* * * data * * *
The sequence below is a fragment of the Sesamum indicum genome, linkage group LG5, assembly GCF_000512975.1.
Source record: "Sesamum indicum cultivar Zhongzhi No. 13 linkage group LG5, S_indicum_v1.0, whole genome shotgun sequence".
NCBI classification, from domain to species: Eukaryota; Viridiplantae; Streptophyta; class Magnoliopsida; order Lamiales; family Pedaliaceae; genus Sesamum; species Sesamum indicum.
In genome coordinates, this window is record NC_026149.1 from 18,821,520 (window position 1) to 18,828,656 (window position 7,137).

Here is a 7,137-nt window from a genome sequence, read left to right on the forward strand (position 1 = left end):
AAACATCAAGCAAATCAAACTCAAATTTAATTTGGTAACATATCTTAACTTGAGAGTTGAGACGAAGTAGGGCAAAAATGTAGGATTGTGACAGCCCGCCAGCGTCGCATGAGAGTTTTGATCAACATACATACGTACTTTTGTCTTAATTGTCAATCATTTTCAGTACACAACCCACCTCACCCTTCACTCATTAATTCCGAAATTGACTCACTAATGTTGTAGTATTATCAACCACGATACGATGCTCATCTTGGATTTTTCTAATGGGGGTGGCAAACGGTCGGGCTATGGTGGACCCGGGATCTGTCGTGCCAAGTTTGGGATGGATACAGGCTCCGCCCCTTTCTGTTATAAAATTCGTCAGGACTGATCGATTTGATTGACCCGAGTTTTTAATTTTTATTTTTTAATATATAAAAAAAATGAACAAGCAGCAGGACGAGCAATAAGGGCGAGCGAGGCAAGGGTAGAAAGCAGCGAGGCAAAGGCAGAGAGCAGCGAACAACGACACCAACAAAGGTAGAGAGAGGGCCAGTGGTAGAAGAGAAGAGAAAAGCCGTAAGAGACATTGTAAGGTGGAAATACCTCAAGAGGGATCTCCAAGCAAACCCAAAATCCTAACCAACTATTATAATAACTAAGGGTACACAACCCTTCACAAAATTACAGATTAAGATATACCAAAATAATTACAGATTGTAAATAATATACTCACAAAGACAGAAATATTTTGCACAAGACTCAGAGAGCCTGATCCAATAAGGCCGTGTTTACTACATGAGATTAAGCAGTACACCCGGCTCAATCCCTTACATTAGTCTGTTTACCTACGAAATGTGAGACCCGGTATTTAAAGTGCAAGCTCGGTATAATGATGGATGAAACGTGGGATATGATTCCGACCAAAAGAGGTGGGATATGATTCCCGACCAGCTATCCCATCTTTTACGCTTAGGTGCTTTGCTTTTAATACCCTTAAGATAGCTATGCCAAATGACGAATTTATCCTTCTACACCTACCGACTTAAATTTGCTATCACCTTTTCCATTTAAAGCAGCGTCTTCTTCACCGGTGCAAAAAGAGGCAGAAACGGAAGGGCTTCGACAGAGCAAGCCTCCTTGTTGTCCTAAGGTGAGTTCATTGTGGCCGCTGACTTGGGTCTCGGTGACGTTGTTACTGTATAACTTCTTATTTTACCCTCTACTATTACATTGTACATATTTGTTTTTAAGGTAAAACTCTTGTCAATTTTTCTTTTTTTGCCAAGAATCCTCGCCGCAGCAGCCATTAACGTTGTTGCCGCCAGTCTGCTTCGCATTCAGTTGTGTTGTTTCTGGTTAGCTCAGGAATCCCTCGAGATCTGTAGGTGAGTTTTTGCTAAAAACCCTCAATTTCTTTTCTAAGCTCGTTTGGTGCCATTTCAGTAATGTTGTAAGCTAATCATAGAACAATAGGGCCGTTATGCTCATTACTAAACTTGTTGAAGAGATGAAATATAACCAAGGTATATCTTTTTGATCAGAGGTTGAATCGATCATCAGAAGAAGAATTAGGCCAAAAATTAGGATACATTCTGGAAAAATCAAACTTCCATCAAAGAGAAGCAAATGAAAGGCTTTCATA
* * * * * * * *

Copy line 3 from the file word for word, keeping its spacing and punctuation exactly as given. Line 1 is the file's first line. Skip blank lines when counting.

NCBI classification, from domain to species: Eukaryota; Viridiplantae; Streptophyta; class Magnoliopsida; order Lamiales; family Pedaliaceae; genus Sesamum; species Sesamum indicum.